Tuesday, 20 December 2005

US home builder sentiment, European industrial output decline, German prospects improve

There is more evidence -- though not conclusive -- from the NAHB that the US housing market may be peaking.

Confidence of single-family home builders slid further this month from its summer peak, yet remained well within the positive range, according to the National Association of Home Builders/Wells Fargo Housing Market Index (HMI) for December, released today. The overall HMI declined four points from a slightly revised November number to 57, while the component measuring builder expectations for future sales held firm at 65...

The overall HMI declined from 61 to 57 in December – its lowest level since April of 2003, when it stood at 55. The components for current sales and traffic of prospective buyers were each down this time around, by four points to 63 and seven points to 39, respectively. However, the component gauging builder expectations for the next six months held firm at 65.

There was confirmation from Eurostat yesterday of Europe's weak industrial production in October.

Seasonally adjusted industrial production fell by 0.8% in the euro-zone in October 2005 compared to September. Production decreased by 0.3% in September but grew by 0.8% in August. Output in the EU25 fell by 0.7% in October 2005, after increases of 0.1% in September and of 0.3% in August.

In October 2005 compared to October 2004, industrial production rose by 0.1% in the euro-zone and by 0.2% in the EU25.

German industrial production was quite good, though, rising 1.1 percent in October. And there was more good news for Germany yesterday as the Ifo institute raised its forecast for growth next year to 1.7 percent from a June forecast of 1.2 percent, saying export-led growth may spur companies to increase domestic spending, even as the Economy Ministry noted that prospects for a recovery "have strengthened further".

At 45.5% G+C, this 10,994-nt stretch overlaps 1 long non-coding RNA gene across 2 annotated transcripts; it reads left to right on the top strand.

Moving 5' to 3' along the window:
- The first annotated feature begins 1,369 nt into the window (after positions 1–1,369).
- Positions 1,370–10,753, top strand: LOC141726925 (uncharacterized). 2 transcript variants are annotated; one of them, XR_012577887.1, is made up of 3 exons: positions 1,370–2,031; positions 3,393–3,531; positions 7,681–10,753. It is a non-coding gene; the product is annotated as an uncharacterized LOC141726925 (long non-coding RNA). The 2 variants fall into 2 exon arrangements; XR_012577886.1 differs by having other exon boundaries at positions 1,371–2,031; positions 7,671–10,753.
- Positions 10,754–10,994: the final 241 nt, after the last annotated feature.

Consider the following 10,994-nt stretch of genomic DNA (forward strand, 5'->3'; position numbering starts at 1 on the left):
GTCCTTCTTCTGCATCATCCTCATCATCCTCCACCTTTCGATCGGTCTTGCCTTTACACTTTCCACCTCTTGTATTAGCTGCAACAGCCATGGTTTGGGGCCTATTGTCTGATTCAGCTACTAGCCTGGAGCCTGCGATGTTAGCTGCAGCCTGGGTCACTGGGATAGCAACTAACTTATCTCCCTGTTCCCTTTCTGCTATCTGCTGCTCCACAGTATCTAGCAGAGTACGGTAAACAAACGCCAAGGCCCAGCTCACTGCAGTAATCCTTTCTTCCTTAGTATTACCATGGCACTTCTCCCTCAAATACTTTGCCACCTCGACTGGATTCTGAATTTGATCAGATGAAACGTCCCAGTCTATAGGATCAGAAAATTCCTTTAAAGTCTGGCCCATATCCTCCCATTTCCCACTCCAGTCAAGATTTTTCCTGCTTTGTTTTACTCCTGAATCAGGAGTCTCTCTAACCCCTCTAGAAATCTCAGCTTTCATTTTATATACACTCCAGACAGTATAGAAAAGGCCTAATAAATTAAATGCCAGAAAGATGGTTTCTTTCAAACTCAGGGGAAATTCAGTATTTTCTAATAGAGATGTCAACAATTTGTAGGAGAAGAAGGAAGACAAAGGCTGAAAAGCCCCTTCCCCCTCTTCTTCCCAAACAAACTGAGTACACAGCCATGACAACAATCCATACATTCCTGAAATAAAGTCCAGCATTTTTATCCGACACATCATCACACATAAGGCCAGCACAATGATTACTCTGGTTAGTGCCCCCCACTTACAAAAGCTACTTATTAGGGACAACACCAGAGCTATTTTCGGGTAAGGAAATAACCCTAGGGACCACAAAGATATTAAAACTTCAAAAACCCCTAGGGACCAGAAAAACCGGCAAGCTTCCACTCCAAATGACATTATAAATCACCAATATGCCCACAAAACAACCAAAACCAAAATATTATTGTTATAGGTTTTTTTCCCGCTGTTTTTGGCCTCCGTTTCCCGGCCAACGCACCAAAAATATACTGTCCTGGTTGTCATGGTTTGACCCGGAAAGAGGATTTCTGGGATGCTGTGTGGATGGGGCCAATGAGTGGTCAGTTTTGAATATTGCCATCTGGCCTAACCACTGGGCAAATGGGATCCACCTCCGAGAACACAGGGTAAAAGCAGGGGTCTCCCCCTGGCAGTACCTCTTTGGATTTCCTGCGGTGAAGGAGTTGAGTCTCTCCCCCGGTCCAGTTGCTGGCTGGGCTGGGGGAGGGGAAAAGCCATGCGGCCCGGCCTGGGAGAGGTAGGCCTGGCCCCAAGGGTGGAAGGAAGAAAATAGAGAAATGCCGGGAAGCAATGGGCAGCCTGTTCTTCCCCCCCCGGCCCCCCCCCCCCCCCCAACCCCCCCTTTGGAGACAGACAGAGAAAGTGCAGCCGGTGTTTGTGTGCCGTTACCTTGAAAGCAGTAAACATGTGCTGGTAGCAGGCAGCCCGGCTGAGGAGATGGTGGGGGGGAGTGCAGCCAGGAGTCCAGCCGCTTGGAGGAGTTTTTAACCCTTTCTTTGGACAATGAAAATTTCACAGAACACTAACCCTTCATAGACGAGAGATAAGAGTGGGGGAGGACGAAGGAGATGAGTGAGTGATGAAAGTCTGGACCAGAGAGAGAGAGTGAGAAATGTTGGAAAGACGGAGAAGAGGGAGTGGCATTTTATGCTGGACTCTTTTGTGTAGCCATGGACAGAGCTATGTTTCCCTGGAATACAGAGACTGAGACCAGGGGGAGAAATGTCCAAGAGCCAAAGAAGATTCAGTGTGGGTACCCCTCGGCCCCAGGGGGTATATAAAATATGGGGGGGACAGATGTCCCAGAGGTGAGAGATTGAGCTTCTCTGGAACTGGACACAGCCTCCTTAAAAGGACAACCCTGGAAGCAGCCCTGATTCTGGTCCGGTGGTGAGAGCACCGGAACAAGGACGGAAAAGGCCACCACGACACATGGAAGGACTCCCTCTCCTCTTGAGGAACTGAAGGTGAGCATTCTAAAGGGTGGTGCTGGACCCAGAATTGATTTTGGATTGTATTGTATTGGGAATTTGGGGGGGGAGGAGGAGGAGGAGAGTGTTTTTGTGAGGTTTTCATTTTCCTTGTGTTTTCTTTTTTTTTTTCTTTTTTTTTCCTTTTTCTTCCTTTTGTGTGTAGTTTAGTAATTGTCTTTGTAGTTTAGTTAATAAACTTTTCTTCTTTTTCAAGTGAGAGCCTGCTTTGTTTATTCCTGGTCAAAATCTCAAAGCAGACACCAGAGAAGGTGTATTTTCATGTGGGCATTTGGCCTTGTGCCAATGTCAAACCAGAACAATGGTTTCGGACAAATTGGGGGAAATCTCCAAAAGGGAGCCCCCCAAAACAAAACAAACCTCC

Rising prices reflect the economic recovery, although German producer prices did fall from October.

Producer-price inflation in Germany, Europe's largest economy, accelerated to the fastest rate in 23 years in November on higher energy costs.

Prices for goods from plastics to newsprint were 5 percent higher in November than a year earlier compared with October's 4.6 percent annual gain, the Federal Statistics Office in Wiesbaden said in a statement today. Economists expected the rate to quicken to 4.9 percent, according to the median of 30 estimates in a Bloomberg survey. From October, prices fell 0.1 percent.

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